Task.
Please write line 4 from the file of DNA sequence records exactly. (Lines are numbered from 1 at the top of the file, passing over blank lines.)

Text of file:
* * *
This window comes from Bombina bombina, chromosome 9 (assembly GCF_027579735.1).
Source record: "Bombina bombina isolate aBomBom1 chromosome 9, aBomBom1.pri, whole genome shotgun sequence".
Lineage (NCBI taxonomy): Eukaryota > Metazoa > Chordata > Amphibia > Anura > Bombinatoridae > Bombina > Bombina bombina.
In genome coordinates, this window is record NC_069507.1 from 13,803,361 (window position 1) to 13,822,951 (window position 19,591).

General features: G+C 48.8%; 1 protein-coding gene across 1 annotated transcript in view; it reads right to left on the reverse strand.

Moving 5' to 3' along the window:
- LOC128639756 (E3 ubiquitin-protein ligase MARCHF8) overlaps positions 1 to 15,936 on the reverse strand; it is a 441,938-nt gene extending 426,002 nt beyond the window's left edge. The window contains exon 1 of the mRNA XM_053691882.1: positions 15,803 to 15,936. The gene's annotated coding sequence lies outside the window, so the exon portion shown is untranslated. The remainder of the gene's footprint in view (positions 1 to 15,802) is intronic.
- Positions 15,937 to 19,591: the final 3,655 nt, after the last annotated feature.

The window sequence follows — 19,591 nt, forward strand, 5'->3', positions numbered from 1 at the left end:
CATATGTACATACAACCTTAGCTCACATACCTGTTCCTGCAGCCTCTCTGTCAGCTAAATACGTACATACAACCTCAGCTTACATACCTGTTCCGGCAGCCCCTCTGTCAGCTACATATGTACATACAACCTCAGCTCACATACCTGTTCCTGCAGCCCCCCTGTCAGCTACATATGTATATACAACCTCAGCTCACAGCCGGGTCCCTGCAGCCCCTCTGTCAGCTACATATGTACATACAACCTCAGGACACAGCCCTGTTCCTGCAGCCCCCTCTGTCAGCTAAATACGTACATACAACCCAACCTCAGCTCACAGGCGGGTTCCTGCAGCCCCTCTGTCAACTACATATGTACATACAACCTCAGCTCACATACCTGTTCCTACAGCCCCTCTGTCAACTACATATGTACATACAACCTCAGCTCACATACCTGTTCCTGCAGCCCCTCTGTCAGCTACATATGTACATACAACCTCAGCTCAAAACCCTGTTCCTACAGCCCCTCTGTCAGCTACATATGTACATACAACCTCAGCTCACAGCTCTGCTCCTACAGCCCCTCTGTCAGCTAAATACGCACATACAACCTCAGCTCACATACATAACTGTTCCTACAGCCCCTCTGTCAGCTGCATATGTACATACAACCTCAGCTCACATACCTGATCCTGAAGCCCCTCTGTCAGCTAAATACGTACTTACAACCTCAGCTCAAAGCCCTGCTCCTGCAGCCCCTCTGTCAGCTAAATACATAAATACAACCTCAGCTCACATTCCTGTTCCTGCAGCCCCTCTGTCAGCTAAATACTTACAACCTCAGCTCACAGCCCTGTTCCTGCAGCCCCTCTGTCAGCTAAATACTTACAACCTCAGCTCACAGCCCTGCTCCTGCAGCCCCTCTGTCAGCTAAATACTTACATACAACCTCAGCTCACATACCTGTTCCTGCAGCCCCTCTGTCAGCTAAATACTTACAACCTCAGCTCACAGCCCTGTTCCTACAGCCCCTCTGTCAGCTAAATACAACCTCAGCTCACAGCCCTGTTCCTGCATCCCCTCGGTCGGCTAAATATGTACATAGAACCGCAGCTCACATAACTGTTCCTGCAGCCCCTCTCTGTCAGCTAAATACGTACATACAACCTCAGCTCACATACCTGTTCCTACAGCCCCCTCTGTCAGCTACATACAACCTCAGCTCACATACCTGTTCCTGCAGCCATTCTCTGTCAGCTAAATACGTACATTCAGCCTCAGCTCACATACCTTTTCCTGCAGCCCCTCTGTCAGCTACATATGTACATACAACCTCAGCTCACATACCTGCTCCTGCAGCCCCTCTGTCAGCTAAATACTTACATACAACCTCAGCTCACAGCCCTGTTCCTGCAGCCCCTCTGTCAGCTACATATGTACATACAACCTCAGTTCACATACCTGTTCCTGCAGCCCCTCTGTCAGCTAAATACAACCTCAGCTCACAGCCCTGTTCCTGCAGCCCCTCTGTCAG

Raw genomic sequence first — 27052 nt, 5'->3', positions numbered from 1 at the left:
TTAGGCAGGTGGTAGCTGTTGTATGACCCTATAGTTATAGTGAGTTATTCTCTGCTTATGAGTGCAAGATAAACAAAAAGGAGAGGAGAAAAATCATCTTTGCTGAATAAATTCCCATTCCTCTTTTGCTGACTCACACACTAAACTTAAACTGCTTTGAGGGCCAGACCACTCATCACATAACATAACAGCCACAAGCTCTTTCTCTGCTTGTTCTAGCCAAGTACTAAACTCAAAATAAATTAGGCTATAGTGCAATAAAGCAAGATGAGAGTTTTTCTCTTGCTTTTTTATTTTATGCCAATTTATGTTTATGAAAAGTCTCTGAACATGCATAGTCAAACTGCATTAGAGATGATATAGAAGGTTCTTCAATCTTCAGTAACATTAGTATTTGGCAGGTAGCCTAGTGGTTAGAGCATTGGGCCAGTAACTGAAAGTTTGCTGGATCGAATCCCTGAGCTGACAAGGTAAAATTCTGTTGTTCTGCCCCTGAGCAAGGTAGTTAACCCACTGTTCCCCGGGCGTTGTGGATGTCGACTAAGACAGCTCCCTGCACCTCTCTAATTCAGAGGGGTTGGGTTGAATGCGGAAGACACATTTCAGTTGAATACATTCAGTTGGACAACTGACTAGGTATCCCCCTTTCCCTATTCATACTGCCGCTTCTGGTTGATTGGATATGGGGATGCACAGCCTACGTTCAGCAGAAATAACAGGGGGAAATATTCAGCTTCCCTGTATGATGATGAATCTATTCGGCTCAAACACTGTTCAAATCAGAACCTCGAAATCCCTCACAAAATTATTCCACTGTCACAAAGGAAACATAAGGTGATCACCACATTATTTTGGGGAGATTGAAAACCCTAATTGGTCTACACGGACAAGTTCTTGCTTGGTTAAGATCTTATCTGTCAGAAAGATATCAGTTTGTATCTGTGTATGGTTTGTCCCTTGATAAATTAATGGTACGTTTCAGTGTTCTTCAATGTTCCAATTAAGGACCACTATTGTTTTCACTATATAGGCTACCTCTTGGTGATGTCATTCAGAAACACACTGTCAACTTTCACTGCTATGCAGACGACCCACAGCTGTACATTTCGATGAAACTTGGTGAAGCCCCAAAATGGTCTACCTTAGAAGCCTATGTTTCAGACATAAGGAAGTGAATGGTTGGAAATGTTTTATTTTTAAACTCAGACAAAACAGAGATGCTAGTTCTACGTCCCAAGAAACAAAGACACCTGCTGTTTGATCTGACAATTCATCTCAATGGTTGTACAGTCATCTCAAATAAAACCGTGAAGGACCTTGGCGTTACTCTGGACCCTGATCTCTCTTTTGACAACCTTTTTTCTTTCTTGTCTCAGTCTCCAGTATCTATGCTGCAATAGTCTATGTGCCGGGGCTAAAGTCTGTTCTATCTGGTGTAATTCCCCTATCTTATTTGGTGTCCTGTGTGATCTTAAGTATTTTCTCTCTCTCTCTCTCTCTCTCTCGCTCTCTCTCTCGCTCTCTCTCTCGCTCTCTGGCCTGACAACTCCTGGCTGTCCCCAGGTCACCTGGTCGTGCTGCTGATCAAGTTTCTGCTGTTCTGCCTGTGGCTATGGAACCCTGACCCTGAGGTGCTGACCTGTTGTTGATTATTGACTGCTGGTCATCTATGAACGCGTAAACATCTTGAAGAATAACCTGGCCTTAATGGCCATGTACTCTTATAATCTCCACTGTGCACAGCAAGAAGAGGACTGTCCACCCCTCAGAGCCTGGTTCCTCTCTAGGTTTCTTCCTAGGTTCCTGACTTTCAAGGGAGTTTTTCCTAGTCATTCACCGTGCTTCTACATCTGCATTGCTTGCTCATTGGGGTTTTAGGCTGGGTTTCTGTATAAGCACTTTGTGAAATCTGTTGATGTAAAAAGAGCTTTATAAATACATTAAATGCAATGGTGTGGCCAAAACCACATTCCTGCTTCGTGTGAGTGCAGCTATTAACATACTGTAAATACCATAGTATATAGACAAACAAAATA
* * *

In genome coordinates, this window is record NC_069507.1 from 13,803,361 (window position 1) to 13,822,951 (window position 19,591).